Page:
It may be difficult to imagine such a thing today, some five decades after the fact, but in the early 1970s, jazz/funk/fusion was more than a blip on the commercial landscape of the music industry. Though jazz would – sadly, and in short order – soon morph into the dreaded “smooth jazz” of artists like Kenny G and what one hears in the background during Weather Channel promo breaks, as the 1970s got underway, something interesting was taking place.
Inspired by a wide array of influences – among them Miles Davis’ groundbreaking Bitches Brew and Jack Johnson, as well as tropicalia and the rise of electronic instruments – accomplished musicians form the jazz side of the musical world begin to branch out. The hard bop, third stream and other jazz subgenres gave way to something that seemed to aim for the sweet spot between the accessibility of rock/pop and the adventurousness inherent in jazz.
And this movement was by no means limited to the U.S., the home of jazz. As far away as Brazil, creative musicians were exploring this new fusion of musical styles. In the early ‘70s a trio of musicians from Rio De Janeiro – José Roberto Bertrami (keyboards), drummer Ivan Conti, bassist Alex Malheiros – put together a cover band, Grupo Seleção. By 1972 they got together with acclaimed singer/songwriter Marcos Valle as Som Ambiente. They released a self-titled LP and a film soundtrack. By 1975 the trio (now without Valle) were working as Azymuth.
The group released a succession of albums, and by 1979 they had moved to Milestone Records; they’d remain with that label for the better part of a decade, recording at least ten albums. 1981’s Telecommunication is a representative selection from among those records, and a new reissue (on vinyl, from Jazz Dispensary) offers the ideal opportunity to revisit this release from nearly four decades ago.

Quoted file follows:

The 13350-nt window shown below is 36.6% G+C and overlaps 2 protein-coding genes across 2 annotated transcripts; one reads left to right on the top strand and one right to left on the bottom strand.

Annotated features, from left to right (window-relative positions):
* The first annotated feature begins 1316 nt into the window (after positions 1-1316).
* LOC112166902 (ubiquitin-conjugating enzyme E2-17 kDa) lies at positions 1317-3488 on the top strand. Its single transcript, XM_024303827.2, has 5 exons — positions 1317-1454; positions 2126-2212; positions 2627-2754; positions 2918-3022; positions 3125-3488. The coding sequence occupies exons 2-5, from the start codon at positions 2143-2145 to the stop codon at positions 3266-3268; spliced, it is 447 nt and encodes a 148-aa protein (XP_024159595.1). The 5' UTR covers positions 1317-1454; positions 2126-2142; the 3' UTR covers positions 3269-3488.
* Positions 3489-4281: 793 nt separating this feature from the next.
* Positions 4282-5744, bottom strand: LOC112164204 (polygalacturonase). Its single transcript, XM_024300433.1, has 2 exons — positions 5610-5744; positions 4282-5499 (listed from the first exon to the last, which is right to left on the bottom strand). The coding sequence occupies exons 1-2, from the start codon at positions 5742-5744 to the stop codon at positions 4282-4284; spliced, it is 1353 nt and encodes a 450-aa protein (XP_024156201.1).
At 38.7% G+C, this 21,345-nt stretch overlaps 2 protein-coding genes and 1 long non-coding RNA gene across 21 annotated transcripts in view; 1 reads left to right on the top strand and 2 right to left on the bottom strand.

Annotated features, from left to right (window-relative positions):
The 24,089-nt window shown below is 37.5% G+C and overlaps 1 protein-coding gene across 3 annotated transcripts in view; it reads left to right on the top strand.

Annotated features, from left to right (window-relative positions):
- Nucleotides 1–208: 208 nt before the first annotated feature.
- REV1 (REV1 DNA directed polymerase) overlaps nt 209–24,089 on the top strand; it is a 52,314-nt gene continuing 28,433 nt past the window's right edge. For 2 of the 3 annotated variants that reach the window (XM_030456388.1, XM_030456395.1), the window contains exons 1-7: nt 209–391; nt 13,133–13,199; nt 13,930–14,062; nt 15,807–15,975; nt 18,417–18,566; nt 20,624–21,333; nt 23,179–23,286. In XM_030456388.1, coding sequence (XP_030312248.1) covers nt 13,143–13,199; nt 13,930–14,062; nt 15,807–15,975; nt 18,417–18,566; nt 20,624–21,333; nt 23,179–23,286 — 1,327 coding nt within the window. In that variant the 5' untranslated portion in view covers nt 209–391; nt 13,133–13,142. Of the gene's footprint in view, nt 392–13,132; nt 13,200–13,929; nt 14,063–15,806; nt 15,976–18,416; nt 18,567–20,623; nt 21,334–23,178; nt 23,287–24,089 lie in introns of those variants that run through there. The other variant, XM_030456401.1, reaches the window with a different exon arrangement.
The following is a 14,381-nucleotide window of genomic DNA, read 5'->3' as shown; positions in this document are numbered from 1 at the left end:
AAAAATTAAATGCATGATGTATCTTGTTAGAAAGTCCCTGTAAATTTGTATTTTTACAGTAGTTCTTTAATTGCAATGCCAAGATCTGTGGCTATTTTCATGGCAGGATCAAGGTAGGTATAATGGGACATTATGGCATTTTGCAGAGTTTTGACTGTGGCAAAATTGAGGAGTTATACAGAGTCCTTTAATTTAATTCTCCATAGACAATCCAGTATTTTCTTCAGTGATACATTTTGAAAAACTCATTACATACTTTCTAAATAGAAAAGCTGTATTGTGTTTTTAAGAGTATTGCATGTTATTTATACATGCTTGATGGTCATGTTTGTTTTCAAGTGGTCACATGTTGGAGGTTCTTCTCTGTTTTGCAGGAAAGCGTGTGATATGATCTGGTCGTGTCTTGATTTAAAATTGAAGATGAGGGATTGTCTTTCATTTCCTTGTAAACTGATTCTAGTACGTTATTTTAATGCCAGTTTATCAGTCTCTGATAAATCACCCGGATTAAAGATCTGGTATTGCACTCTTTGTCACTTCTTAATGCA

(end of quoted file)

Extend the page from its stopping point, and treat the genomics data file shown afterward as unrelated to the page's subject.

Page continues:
Telecommunication is at once sophisticated and accessible. The grooves are deep, but with its shades of Brazilian samba, it’s laid back in a way that hints at the smooth jazz that lay just ahead. Yet unlike the music characterized by that oft- (and fairly) maligned style, Azymuth’s relaxed yet somehow energetic mix of styles is never insipid or cloying. It’ can be actively experienced or serve as a pleasing background, but it steers clear of becoming the sonic equivalent of wallpaper.
The meditative yet funky “What Price Samba (“Quanto Vale Um Samba”) is a representative track, with rubbery bass, intricate and subtle percussion and nimble, gurgling synth and electronic keyboard textures providing a hypnotic experience. “Country Road” (“Chão de Terra”) features fretless bass, semi-acoustic gutiar work that (oddly enough) calls to mind King Crimson and some lovely though might-as-well-be-wordless vocalizing from Malheiros.
The vocoder work in “May I Have This Dance?” (“Conçede-Me Esta Dança?”) places it firmly in a specific era, but as a funk poppin’ disco-jazz-samba fusion, it’s quite successful. Even better is the album’s centerpiece, “Last Summeri n Rio.” At over ten minutes, the tune features the core group plus two extra musicians providing electric guitar and percussion. At its core, the piece is a two-chord vamp, but it’s a wonderfully inviting one, with fluid melodic lines gracing a slinky, sexy foundation.
The album ends in perhaps unexpected fashion. The last of Telecommunication‘s seven tracks ins in fact two separate pieces. “The House I Lived In” (“A Casa Em Que Vivi”) is built around Bertrami’s keyboards, and blasts off full of energy before settling into a chill-out vibe. And the record concludes with a brief piece titled “Prelude,” a fetching if simple solo organ instrumental from Bertrami.
After their Milestone era, the group relocated to the U.S. where they pursued more music in the style they dubbed “MPB jazz” (Música Popular Brasileira). Bertrami passed away in 2012, but the group continues today with Conti and Malheiros plus other musicians. A testament to their importance and long-lasting influence, they recently worked with Adrian Younge and Ali Shaheed Muhammad on n album, Azymuth JID004.
Jazz Dispensary’s 180-gram reissue of Telecommunication is part of the label’s ongoing Top Shelf series of reissues. Other than the heavyweight vinyl, this new reissue is a straight copy of the 1982 original.